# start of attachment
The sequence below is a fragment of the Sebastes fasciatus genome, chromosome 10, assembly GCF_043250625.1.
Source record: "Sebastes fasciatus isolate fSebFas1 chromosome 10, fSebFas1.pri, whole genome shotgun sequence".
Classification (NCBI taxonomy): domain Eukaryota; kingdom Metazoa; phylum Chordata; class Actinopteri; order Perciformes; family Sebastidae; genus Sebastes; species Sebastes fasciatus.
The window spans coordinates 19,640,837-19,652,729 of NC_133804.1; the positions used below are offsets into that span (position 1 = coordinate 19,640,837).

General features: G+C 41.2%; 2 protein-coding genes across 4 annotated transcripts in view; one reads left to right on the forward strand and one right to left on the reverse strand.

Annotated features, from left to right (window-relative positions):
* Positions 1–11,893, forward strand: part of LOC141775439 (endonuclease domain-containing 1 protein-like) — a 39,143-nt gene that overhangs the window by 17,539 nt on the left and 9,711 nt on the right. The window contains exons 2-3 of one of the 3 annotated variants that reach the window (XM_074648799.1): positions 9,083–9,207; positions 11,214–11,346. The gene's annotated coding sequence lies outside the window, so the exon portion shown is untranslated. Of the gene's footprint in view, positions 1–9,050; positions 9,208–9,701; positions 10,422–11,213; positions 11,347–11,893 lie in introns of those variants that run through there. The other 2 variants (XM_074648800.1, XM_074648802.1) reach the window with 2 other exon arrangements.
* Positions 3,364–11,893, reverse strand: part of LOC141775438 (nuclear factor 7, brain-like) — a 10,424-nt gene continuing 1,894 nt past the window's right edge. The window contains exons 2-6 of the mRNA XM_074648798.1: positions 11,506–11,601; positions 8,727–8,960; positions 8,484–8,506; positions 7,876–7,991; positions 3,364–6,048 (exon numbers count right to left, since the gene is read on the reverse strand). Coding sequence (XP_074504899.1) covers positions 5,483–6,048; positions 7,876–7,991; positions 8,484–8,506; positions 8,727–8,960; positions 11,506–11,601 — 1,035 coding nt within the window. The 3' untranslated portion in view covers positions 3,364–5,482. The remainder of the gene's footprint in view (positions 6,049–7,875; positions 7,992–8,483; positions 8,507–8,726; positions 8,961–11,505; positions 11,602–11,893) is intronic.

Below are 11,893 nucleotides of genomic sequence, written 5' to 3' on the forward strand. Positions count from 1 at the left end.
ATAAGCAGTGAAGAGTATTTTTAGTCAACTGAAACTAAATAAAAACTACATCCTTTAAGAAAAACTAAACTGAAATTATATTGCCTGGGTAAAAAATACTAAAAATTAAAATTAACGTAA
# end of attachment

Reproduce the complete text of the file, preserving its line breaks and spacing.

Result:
The sequence below is a fragment of the Sebastes fasciatus genome, chromosome 10, assembly GCF_043250625.1.
Source record: "Sebastes fasciatus isolate fSebFas1 chromosome 10, fSebFas1.pri, whole genome shotgun sequence".
Classification (NCBI taxonomy): domain Eukaryota; kingdom Metazoa; phylum Chordata; class Actinopteri; order Perciformes; family Sebastidae; genus Sebastes; species Sebastes fasciatus.
The window spans coordinates 19,640,837-19,652,729 of NC_133804.1; the positions used below are offsets into that span (position 1 = coordinate 19,640,837).

General features: G+C 41.2%; 2 protein-coding genes across 4 annotated transcripts in view; one reads left to right on the forward strand and one right to left on the reverse strand.

Annotated features, from left to right (window-relative positions):
* Positions 1–11,893, forward strand: part of LOC141775439 (endonuclease domain-containing 1 protein-like) — a 39,143-nt gene that overhangs the window by 17,539 nt on the left and 9,711 nt on the right. The window contains exons 2-3 of one of the 3 annotated variants that reach the window (XM_074648799.1): positions 9,083–9,207; positions 11,214–11,346. The gene's annotated coding sequence lies outside the window, so the exon portion shown is untranslated. Of the gene's footprint in view, positions 1–9,050; positions 9,208–9,701; positions 10,422–11,213; positions 11,347–11,893 lie in introns of those variants that run through there. The other 2 variants (XM_074648800.1, XM_074648802.1) reach the window with 2 other exon arrangements.
* Positions 3,364–11,893, reverse strand: part of LOC141775438 (nuclear factor 7, brain-like) — a 10,424-nt gene continuing 1,894 nt past the window's right edge. The window contains exons 2-6 of the mRNA XM_074648798.1: positions 11,506–11,601; positions 8,727–8,960; positions 8,484–8,506; positions 7,876–7,991; positions 3,364–6,048 (exon numbers count right to left, since the gene is read on the reverse strand). Coding sequence (XP_074504899.1) covers positions 5,483–6,048; positions 7,876–7,991; positions 8,484–8,506; positions 8,727–8,960; positions 11,506–11,601 — 1,035 coding nt within the window. The 3' untranslated portion in view covers positions 3,364–5,482. The remainder of the gene's footprint in view (positions 6,049–7,875; positions 7,992–8,483; positions 8,507–8,726; positions 8,961–11,505; positions 11,602–11,893) is intronic.

Below are 11,893 nucleotides of genomic sequence, written 5' to 3' on the forward strand. Positions count from 1 at the left end.
ATAAGCAGTGAAGAGTATTTTTAGTCAACTGAAACTAAATAAAAACTACATCCTTTAAGAAAAACTAAACTGAAATTATATTGCCTGGGTAAAAAATACTAAAAATTAAAATTAACGTAA